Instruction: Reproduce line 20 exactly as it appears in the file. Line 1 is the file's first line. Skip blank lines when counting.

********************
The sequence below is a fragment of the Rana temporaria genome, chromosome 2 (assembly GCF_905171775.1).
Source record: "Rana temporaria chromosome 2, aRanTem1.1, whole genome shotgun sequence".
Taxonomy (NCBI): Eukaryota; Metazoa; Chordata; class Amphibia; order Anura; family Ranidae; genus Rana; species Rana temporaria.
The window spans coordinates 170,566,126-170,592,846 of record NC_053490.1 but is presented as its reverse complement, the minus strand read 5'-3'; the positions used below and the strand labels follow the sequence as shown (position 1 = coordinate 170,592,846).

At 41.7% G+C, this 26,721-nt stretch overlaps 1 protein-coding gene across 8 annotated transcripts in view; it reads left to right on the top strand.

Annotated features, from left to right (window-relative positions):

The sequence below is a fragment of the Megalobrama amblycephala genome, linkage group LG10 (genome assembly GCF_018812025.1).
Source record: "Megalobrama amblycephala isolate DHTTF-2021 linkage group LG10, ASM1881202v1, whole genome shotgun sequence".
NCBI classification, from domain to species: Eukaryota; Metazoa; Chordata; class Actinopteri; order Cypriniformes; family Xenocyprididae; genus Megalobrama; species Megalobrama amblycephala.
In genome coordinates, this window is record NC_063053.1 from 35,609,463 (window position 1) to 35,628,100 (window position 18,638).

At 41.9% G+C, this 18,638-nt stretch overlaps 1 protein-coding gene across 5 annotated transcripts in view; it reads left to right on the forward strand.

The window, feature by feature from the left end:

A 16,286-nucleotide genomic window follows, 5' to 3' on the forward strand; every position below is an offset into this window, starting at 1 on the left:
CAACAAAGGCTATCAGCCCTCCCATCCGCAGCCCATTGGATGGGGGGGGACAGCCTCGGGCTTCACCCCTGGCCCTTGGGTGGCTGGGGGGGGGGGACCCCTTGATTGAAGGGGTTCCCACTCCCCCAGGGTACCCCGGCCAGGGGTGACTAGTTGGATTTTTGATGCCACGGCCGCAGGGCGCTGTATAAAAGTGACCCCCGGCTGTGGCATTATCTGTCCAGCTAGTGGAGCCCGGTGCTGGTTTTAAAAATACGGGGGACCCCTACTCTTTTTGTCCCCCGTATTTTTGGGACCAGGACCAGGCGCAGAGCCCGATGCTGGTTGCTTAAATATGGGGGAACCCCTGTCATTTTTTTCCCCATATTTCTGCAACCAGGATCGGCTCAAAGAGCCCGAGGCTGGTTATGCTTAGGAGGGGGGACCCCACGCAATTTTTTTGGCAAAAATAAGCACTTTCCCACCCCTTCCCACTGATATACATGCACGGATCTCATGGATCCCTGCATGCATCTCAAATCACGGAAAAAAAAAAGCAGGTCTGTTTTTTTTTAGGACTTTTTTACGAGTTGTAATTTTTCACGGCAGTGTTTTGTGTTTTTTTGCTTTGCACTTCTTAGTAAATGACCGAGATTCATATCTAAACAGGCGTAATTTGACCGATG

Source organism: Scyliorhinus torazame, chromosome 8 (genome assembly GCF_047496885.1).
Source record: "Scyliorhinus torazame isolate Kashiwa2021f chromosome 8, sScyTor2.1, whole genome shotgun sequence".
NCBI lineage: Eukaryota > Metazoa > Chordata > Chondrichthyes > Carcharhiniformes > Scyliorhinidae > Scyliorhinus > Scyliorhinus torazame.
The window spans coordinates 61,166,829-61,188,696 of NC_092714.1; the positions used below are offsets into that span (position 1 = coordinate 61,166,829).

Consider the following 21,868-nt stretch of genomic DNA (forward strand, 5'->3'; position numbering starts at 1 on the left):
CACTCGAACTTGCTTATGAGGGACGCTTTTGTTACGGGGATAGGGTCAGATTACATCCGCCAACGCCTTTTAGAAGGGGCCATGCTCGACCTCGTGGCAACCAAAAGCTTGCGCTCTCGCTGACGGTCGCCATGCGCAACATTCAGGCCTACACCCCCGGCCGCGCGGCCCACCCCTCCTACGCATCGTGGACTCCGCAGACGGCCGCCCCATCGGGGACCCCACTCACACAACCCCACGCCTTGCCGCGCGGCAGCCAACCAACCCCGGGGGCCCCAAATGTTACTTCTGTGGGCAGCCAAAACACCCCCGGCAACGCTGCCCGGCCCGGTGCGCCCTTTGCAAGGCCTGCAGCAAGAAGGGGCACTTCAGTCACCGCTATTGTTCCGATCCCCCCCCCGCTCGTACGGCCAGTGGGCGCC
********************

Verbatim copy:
CACTCGAACTTGCTTATGAGGGACGCTTTTGTTACGGGGATAGGGTCAGATTACATCCGCCAACGCCTTTTAGAAGGGGCCATGCTCGACCTCGTGGCAACCAAAAGCTTGCGCTCTCGCTGACGGTCGCCATGCGCAACATTCAGGCCTACACCCCCGGCCGCGCGGCCCACCCCTCCTACGCATCGTGGACTCCGCAGACGGCCGCCCCATCGGGGACCCCACTCACACAACCCCACGCCTTGCCGCGCGGCAGCCAACCAACCCCGGGGGCCCCAAATGTTACTTCTGTGGGCAGCCAAAACACCCCCGGCAACGCTGCCCGGCCCGGTGCGCCCTTTGCAAGGCCTGCAGCAAGAAGGGGCACTTCAGTCACCGCTATTGTTCCGATCCCCCCCCCGCTCGTACGGCCAGTGGGCGCC